A total of 133 postbaseline resistance tests were performed over 535 person-years of follow-up (25 tests per 100 person-years). There were a total of 137 second or subsequent changes in antiretroviral therapy over 411 person-years of observation (33 per 100 person-years), defined as the introduction of 2 or more new drugs subsequent to the initial treatment change after randomization. Fifty-two (18%) subjects changed therapy for a second time before 12 months. Of interest, only 30% of second or subsequent treatment changes were preceded by a resistance test. Findings were similar for the 2 randomized groups in all these analyses (data not shown).
The primary end point, reduction in VL between baseline and 12 months, was recorded for 136 (89%) subjects in the G group and 147 (92%) in the G + P group. This included 9 patients who died of an HIV-related cause before 12 months (6 in the G arm, 3 in the G + P arm), who were assigned a notional VL of 100,000 copies/mL (see Methods section). The mean (SE) reduction in VL between baseline and 12 months was 1.37 (0.20) log10 copies/mL in the G arm compared with 1.28 (0.19) in the G + P arm, a difference of 0.08 (95% confidence interval [CI]: −0.46 to 0.62; P = 0.8). A comparison of the proportion of subjects with a VL of <50 copies at 12 months also failed to reveal a significant difference between the groups (G arm: 48 [35%] of 136 patients, G + P arm: 40 [27%] of 147 patients; P = 0.3).
It has been conjectured that resistance testing may be of less benefit in patients with extensive prior exposure to antiretroviral drugs.7,8 We examined this question by repeating the primary end point analysis, stratifying subjects by whether they had received a cumulative total of fewer or more than 8 drugs at trial entry. The difference between the G and G + P groups was similar in the 2 strata (<8 drugs: 0.09 greater reduction in log10 [VL] in the G group, ≥8 drugs: 0.07 greater reduction in log10 [VL] in the G group). Similar analyses based on the number of drug classes previously exposed to and the number of drugs to which the baseline genotypic report indicated resistance also showed no evidence of statistical interaction.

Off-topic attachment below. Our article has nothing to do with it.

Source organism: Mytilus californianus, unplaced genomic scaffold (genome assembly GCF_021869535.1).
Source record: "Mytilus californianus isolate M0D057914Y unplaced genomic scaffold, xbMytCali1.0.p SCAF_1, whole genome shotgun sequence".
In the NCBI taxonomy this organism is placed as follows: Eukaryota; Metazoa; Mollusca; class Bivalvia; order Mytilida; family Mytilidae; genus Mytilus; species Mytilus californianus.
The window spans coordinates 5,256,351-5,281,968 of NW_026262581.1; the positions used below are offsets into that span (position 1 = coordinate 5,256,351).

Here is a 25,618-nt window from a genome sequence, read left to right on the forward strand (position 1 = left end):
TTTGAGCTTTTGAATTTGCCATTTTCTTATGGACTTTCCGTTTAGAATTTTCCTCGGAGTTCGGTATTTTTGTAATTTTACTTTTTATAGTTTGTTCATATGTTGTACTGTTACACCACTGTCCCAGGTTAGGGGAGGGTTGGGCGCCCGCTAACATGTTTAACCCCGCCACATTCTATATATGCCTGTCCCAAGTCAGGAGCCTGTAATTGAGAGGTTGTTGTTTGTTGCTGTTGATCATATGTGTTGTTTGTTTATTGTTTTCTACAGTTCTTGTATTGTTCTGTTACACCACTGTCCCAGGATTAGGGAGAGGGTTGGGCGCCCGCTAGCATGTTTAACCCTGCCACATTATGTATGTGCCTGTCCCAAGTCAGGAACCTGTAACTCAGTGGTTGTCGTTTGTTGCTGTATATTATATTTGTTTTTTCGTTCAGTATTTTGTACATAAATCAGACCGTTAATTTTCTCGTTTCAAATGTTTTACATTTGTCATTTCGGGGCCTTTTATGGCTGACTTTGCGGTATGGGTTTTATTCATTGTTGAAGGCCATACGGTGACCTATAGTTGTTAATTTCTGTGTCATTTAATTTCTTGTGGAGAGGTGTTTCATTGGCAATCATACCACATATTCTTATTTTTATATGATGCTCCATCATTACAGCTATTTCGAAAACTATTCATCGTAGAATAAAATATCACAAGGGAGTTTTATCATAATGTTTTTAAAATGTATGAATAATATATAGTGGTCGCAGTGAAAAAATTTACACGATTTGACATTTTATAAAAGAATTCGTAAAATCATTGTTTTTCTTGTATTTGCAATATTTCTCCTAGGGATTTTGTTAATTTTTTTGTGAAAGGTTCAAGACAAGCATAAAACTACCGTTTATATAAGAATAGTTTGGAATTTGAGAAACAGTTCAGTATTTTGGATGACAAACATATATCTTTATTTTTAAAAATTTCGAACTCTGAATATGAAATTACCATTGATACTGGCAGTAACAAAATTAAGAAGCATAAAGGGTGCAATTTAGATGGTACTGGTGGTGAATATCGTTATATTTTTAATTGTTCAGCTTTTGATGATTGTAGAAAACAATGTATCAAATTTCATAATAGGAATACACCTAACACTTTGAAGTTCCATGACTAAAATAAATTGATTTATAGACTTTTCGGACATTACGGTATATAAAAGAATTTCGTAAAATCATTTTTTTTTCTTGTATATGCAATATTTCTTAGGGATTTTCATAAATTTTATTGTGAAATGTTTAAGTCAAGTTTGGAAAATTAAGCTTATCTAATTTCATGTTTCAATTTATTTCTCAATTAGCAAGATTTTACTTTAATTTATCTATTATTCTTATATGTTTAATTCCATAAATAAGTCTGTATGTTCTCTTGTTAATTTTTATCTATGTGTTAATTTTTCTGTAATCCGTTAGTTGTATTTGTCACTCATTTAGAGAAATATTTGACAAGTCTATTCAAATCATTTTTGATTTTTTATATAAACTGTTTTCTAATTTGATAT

A total of 18 deaths were observed (13 classified as probably or definitely HIV related), 11(7 classified as probably or definitely HIV related) in the G group and 7 (6 classified as probably or definitely HIV related) in the G + P group. During the study, there were 16 and 13 new AIDS-defining events in the G and G + P arms, respectively, all of which occurred in patients who had had an AIDS diagnosis before trial entry.
To date, 3 other trials have performed a “head-to-head” comparison of the 2 modes of resistance testing.7,17,18 The GenPheRex trial randomized 201 patients to therapy guided by a VirtualPhenotype or phenotypic test result at the point of treatment failure.17 At the end of follow-up (48 weeks), virologic response was similar in both groups whether assessed by VL reduction or by the likelihood of achieving a VL load less than 400 copies/mL. Interpretation is complicated by the facts that many patients (53%) switched therapy for a second time before 48 weeks and the use of repeat resistance testing is not described. Using a similar design, the Realvirfen study randomized 300 patients (276 analyzed) to phenotypic testing or a locally performed genotypic test that was submitted for VirtualPhenotype analysis.18 Fifty-six percent of subjects in the genotypic arm and 47% in the phenotypic arm achieved a VL <400 copies/mL at week 24 (P = 0.1); the corresponding mean reductions in VL from baseline were 1.0 and 1.3 log10 copies (P = 0.02). A third trial suggested, albeit inconclusively, that genotypic testing might be superior to phenotypic testing. The NARVAL (ANRS 088) randomized 541 patients to genotyping, phenotyping, or no testing.7 The proportion of patients fulfilling the primary endpoint (VL <200 copies/mL at week 12) was higher in the genotypic arm (44%) than in the phenotypic arm (35%), a difference bordering on statistical significance (P = 0.08). This difference narrowed with longer follow-up, however; surprisingly, there was no effect on VL reduction at any time point. None of these 3 studies found any impact of the method of resistance testing on CD4 cell count changes.